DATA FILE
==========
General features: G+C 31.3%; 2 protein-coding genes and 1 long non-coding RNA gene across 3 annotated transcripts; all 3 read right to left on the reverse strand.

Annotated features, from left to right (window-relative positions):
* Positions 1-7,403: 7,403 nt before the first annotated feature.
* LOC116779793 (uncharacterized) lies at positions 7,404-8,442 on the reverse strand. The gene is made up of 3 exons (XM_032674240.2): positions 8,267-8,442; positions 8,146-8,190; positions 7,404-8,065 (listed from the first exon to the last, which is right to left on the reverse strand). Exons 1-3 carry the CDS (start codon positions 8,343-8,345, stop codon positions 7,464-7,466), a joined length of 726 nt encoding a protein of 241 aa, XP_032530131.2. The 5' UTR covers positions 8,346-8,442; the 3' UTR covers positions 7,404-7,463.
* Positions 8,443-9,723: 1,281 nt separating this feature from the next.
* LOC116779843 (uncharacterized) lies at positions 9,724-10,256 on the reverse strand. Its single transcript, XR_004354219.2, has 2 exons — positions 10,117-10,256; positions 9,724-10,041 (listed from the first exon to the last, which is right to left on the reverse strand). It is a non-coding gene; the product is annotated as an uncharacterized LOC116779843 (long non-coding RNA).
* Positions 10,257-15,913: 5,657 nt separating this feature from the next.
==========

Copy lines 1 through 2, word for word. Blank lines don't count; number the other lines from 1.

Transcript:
General features: G+C 31.3%; 2 protein-coding genes and 1 long non-coding RNA gene across 3 annotated transcripts; all 3 read right to left on the reverse strand.

Annotated features, from left to right (window-relative positions):